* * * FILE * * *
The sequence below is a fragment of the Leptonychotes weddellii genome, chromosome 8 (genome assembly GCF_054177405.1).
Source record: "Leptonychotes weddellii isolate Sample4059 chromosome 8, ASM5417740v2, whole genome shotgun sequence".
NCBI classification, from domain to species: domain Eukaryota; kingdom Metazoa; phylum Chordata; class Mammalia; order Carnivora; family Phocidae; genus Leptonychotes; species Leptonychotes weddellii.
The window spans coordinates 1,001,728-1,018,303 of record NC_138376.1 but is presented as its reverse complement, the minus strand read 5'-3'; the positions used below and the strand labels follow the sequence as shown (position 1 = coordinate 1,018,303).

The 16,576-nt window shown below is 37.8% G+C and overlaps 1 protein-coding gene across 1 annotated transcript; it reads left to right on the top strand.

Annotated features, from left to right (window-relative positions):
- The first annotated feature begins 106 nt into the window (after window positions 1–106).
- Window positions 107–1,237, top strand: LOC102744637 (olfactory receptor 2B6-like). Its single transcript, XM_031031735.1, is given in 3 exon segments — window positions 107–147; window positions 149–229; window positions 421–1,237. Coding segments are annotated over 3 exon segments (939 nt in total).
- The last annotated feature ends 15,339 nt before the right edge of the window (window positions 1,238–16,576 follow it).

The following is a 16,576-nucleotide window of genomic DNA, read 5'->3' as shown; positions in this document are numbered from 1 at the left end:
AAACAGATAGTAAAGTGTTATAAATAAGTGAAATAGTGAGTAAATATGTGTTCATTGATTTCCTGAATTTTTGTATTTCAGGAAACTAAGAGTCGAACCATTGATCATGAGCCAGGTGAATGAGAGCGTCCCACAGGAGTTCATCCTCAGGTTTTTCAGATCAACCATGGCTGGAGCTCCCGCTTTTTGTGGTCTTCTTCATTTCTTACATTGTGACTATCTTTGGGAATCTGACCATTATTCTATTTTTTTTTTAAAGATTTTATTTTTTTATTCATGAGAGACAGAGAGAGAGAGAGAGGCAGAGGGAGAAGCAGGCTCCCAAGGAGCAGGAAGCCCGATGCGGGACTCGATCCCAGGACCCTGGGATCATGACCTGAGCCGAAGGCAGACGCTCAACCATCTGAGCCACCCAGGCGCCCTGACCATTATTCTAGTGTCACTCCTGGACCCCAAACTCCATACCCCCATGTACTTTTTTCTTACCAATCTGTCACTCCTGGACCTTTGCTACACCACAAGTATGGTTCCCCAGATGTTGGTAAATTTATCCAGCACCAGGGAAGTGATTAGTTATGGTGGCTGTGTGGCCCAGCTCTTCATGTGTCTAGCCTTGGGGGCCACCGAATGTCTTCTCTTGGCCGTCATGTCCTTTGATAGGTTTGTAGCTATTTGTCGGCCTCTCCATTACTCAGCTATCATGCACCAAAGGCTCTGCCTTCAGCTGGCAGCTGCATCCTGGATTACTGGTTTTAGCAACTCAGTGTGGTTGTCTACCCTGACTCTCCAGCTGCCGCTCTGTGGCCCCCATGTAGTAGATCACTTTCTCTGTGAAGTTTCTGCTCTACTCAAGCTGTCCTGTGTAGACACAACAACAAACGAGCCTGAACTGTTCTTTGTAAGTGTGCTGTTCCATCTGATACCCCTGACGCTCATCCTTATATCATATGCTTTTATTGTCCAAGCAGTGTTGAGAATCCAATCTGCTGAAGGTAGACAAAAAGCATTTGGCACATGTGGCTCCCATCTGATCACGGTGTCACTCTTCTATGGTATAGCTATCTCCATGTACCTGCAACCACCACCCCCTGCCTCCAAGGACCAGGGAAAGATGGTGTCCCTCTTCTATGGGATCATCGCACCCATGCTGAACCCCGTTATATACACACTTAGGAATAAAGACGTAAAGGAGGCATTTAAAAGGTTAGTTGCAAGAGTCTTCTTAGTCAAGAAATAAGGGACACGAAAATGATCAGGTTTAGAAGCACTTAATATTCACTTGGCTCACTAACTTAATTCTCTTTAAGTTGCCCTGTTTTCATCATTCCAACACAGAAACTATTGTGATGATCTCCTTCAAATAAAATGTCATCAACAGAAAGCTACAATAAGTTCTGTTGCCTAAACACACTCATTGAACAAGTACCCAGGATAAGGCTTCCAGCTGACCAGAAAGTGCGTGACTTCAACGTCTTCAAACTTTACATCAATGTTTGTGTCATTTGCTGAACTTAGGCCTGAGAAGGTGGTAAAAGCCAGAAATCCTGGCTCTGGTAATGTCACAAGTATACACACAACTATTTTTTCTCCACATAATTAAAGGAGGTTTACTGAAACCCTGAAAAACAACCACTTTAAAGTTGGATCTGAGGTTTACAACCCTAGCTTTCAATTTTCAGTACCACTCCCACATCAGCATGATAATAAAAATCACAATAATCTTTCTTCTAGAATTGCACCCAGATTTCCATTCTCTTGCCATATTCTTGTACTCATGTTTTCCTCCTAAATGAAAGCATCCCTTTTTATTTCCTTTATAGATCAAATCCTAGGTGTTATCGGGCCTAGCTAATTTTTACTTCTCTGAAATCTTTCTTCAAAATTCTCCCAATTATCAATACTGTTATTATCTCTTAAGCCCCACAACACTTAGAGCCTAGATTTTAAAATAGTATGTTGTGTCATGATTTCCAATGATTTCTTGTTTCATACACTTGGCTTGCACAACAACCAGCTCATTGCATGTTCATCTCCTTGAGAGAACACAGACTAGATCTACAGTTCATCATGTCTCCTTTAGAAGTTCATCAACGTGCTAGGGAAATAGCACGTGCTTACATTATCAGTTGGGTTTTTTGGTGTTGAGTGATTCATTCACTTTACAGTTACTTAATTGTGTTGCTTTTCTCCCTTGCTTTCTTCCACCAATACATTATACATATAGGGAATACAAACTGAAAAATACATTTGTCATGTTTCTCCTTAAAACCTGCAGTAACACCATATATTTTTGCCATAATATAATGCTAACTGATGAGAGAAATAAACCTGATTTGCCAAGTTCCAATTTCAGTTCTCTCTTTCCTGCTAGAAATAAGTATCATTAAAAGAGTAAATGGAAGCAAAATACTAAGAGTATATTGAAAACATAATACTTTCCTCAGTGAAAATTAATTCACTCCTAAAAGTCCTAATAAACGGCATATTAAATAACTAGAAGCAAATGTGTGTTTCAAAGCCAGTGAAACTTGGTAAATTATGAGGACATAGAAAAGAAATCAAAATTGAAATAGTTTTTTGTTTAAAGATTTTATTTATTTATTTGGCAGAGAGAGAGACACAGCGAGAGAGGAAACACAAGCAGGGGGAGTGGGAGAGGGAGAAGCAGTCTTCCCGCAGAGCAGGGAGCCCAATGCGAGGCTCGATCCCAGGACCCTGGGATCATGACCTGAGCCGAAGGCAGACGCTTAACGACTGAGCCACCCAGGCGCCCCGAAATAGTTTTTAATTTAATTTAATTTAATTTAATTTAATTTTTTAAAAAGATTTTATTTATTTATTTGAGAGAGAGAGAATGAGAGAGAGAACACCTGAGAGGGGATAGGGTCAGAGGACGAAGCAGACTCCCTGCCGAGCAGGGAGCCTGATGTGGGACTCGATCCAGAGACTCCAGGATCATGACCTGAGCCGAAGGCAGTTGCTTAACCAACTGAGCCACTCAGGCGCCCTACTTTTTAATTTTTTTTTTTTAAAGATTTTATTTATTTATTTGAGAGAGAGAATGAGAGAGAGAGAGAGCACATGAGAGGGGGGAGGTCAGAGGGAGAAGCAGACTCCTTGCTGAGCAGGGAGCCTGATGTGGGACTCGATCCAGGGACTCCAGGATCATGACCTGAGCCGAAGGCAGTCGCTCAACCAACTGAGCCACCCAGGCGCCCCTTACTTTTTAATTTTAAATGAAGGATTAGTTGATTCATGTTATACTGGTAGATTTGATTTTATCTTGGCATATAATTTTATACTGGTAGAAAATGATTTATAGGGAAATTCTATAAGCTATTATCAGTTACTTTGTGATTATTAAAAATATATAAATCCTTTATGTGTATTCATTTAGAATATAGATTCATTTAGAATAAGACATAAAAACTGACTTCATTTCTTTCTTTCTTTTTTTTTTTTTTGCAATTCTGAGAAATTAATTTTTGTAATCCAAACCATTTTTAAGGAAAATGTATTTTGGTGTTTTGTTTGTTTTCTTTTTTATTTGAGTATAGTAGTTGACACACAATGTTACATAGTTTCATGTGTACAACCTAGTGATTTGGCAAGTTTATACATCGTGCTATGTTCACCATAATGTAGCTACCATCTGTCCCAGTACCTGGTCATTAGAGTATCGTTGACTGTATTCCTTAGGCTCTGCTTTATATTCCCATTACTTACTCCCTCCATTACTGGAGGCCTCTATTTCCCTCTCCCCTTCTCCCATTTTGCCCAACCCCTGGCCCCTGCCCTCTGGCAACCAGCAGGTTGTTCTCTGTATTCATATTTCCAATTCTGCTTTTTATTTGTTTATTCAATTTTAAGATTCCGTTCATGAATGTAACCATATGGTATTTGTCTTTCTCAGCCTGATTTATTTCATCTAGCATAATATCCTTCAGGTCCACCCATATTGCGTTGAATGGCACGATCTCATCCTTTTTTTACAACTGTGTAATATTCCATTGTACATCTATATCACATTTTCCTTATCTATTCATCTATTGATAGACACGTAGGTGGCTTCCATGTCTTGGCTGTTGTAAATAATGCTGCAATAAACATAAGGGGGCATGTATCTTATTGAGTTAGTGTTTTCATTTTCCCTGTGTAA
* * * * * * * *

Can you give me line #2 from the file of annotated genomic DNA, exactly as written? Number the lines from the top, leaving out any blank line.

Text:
Source record: "Leptonychotes weddellii isolate Sample4059 chromosome 8, ASM5417740v2, whole genome shotgun sequence".